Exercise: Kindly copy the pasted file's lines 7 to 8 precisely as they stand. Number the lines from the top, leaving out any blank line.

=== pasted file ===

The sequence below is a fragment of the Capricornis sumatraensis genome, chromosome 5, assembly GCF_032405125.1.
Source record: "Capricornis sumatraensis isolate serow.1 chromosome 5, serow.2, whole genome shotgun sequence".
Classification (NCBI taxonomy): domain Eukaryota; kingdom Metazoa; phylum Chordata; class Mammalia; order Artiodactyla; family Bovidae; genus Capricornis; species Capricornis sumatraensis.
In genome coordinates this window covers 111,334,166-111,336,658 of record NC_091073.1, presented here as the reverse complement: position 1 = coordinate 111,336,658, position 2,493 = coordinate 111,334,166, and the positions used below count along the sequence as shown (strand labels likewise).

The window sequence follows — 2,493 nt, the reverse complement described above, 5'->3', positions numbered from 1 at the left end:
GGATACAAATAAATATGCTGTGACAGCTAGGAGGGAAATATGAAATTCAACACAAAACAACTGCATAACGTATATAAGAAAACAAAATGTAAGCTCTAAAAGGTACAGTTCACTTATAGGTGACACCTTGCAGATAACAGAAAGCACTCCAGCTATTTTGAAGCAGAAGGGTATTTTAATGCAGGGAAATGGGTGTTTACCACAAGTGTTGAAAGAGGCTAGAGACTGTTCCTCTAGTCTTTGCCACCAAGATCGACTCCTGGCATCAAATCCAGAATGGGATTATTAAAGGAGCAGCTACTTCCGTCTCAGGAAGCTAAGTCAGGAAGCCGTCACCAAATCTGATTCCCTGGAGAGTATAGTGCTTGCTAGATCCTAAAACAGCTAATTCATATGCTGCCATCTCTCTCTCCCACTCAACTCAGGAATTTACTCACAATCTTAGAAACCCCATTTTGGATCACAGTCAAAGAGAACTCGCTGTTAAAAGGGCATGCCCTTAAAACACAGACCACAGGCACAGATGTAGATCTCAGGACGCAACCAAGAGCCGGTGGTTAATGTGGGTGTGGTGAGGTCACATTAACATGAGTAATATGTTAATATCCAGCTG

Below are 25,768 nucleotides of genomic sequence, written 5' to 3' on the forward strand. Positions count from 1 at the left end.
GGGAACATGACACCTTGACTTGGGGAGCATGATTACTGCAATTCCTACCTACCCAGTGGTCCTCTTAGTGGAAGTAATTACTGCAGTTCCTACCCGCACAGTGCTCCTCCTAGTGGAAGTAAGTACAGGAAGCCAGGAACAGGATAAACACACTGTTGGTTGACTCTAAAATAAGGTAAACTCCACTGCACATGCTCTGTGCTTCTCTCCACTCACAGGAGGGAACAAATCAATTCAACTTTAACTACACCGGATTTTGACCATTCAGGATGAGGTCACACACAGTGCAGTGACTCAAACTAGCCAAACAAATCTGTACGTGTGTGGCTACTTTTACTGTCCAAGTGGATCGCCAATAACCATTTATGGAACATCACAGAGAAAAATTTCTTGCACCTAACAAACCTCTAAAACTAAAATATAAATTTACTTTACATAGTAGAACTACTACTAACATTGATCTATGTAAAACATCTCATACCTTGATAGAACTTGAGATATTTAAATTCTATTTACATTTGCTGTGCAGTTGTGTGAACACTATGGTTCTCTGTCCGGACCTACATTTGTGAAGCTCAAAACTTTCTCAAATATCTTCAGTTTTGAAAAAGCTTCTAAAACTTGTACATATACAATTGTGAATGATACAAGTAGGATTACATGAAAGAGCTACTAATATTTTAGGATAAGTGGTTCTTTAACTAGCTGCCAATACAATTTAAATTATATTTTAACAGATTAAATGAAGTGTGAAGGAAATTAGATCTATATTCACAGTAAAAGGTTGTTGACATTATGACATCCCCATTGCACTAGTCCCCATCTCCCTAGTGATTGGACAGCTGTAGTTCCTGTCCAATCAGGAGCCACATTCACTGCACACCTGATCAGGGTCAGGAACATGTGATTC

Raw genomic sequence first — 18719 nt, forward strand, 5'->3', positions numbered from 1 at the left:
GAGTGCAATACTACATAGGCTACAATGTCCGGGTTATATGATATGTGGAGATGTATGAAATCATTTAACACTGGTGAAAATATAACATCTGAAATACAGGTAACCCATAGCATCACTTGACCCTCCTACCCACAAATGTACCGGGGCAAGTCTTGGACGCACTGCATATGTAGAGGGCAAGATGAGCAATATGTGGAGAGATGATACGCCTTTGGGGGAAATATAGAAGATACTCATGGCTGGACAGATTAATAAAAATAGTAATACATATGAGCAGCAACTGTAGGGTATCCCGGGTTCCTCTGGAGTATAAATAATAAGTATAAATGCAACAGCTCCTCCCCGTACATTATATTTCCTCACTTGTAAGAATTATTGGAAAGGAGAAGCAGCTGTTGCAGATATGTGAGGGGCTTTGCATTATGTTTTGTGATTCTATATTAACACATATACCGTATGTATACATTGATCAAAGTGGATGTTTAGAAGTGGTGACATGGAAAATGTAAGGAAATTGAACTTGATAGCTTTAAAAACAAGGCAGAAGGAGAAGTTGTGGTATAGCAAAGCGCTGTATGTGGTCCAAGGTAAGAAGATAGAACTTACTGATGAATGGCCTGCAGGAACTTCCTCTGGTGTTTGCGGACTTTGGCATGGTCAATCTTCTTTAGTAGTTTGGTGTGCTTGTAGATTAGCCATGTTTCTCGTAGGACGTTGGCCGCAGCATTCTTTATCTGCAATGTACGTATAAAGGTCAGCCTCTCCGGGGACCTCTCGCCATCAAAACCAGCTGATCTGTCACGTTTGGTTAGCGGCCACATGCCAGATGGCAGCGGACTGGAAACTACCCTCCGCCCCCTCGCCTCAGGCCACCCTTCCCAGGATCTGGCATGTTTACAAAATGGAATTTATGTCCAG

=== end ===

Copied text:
Below are 25,768 nucleotides of genomic sequence, written 5' to 3' on the forward strand. Positions count from 1 at the left end.
GGGAACATGACACCTTGACTTGGGGAGCATGATTACTGCAATTCCTACCTACCCAGTGGTCCTCTTAGTGGAAGTAATTACTGCAGTTCCTACCCGCACAGTGCTCCTCCTAGTGGAAGTAAGTACAGGAAGCCAGGAACAGGATAAACACACTGTTGGTTGACTCTAAAATAAGGTAAACTCCACTGCACATGCTCTGTGCTTCTCTCCACTCACAGGAGGGAACAAATCAATTCAACTTTAACTACACCGGATTTTGACCATTCAGGATGAGGTCACACACAGTGCAGTGACTCAAACTAGCCAAACAAATCTGTACGTGTGTGGCTACTTTTACTGTCCAAGTGGATCGCCAATAACCATTTATGGAACATCACAGAGAAAAATTTCTTGCACCTAACAAACCTCTAAAACTAAAATATAAATTTACTTTACATAGTAGAACTACTACTAACATTGATCTATGTAAAACATCTCATACCTTGATAGAACTTGAGATATTTAAATTCTATTTACATTTGCTGTGCAGTTGTGTGAACACTATGGTTCTCTGTCCGGACCTACATTTGTGAAGCTCAAAACTTTCTCAAATATCTTCAGTTTTGAAAAAGCTTCTAAAACTTGTACATATACAATTGTGAATGATACAAGTAGGATTACATGAAAGAGCTACTAATATTTTAGGATAAGTGGTTCTTTAACTAGCTGCCAATACAATTTAAATTATATTTTAACAGATTAAATGAAGTGTGAAGGAAATTAGATCTATATTCACAGTAAAAGGTTGTTGACATTATGACATCCCCATTGCACTAGTCCCCATCTCCCTAGTGATTGGACAGCTGTAGTTCCTGTCCAATCAGGAGCCACATTCACTGCACACCTGATCAGGGTCAGGAACATGTGATTC